The Guardian
Email YouTube Facebook Instagram Twitter WhatsApp

Why Nigeria was missing from 2019 global civil service ranking

Related

Nigeria was not captured in the 2019 global International Civil Service Effectiveness (InCise) Index, due to absence of adequate data from its Ministries, Departments, and Agencies (MDAs), Operating Officer and Associate Dean of Administration at the Blavatnik School of Government, University of Oxford, Calum Miller, has said.

Miller disclosed this recently in Abuja while presenting the InCise overview.

InCise index is a collaboration between the Blavatnik School of Government and the Institute for Government.

The project, which is supported by the United Kingdom Civil Service, and funded by the Open Society Foundations form the basis for benchmarking and assessing the performance of the public service globally.

Miller explained: “At the moment, Nigeria is not yet captured because some of the data we used for this global exercise is not available in the country’s MDAs, hence, we are here to train the civil servants on ways to generate the data that will qualify the country to be captured for the next round.”

Calum Miler, who doubles as the InCise project officer, further said if properly captured into the global index, Nigeria stands to know the level of performance and progress made by their civil service with regards to service delivery to the people.

He explained that “The current InCise Index covers 38 countries, and made its maiden publication in 2017, and currently applies 12 indicators in the assessment of the effectiveness of civil service.

“We are, therefore, here to deliberate with the civil servants, train them on ways to gather their data that will eventually qualify the country into the next global index.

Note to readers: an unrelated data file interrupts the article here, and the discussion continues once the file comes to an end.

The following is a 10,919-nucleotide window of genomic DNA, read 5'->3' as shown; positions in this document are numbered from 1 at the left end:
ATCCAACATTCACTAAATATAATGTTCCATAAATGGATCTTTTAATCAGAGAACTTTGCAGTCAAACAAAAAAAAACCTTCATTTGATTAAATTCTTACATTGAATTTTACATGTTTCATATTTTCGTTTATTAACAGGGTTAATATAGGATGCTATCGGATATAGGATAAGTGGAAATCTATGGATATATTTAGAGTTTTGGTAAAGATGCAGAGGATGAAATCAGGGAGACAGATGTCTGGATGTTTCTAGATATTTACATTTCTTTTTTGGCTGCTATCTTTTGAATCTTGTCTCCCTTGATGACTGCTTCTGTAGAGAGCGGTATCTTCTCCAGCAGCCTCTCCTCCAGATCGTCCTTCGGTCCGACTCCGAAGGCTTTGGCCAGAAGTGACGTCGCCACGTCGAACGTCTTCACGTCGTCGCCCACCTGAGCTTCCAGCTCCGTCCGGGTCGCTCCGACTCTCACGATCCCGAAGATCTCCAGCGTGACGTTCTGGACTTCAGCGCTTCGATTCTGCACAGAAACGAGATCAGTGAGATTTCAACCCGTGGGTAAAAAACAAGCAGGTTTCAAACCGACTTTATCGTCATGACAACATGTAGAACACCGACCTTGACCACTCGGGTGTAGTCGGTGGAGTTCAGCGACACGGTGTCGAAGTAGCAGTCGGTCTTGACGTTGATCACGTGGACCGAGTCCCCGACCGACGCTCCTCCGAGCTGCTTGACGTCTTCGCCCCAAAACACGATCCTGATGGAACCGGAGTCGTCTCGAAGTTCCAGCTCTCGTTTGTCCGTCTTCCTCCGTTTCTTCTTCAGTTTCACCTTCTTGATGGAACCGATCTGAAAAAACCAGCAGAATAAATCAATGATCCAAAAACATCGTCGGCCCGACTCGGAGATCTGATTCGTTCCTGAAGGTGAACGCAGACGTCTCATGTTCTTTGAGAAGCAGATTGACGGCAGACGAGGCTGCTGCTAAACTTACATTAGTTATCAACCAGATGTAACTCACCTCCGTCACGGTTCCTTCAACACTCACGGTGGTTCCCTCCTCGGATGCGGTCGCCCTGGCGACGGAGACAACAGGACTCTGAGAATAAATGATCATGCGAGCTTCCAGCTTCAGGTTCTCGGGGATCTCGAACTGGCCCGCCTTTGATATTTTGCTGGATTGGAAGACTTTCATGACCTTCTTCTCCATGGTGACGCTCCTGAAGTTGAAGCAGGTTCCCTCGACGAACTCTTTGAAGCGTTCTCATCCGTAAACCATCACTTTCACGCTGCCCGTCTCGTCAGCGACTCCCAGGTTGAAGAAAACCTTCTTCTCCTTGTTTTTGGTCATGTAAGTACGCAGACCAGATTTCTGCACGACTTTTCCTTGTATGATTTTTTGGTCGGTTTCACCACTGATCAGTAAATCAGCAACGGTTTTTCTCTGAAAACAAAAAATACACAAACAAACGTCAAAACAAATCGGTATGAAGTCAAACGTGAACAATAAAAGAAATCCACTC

“Although the InCise framework covers issues that are highly relevant for the civil service in Nigeria, such as merit-based appointment processes and ethnic composition, it neglects other pertinent issues such as performances in terms of service delivery outputs. The study tentatively suggests that the InCise team considers developing a second, more rudimentary civil index for Nigeria and other developing countries, using less fine-grained data on the civil service and data on service delivery.”

In her keynote address, the Acting Head of Service, Dr. Folashade Yemi Esan, said the Incise index has two key tools, which are designed to generally enhance governance and ensure improved service delivery.

“They include an accountability tool that allows citizens, government officials, and the politicians to establish clearly and concisely how well their civil service is performing; a performance improvement too, which enables senior decision-makers to see the countries which perform best in each area, and therefore, learn from them,” she stated.


Receive News Alerts on Whatsapp: +2348136370421

No comments yet